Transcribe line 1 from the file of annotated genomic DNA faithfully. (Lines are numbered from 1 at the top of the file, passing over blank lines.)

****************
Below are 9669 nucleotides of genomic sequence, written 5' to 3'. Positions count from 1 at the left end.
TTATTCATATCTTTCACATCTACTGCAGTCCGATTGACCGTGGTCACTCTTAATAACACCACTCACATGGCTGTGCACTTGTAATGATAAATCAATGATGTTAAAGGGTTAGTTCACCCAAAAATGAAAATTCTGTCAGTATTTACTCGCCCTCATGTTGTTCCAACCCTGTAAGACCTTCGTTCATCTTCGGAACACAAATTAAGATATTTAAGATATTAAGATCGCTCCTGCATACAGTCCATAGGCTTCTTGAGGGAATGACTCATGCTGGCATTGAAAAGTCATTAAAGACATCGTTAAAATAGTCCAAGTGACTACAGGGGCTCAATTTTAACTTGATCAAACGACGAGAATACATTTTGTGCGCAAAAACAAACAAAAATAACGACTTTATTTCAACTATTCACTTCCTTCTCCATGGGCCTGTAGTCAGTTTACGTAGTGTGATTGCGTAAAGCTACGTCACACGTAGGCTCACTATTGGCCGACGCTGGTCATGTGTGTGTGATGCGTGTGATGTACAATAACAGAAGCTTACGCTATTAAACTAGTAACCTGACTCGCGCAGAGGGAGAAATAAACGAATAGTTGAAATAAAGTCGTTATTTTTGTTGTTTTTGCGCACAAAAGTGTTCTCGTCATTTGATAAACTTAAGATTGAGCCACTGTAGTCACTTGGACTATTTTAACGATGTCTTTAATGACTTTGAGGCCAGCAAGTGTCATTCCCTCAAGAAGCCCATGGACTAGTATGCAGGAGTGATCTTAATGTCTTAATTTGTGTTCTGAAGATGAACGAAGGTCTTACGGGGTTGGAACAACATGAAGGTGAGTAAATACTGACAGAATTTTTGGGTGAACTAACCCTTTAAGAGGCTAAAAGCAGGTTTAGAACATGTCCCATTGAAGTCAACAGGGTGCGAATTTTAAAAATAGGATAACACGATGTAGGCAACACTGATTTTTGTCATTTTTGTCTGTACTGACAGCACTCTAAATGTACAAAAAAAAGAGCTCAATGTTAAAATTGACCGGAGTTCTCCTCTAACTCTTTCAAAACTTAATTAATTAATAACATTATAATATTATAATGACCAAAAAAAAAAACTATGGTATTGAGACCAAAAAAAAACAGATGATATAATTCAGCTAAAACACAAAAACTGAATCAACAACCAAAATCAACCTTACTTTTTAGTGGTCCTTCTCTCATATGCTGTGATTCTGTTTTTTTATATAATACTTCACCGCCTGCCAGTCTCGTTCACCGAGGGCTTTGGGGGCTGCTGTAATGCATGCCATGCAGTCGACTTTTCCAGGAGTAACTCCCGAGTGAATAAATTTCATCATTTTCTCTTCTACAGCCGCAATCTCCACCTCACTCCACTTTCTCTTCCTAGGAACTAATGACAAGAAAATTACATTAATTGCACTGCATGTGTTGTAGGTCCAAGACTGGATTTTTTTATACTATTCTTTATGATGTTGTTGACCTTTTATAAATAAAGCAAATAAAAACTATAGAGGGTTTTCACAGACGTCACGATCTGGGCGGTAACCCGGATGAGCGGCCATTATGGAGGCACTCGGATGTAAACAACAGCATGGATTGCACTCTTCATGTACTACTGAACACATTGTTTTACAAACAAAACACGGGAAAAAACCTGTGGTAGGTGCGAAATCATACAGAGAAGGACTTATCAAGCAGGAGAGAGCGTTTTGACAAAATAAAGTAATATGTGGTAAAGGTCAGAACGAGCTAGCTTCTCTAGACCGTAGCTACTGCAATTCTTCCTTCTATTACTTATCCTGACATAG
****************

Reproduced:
Below are 9669 nucleotides of genomic sequence, written 5' to 3'. Positions count from 1 at the left end.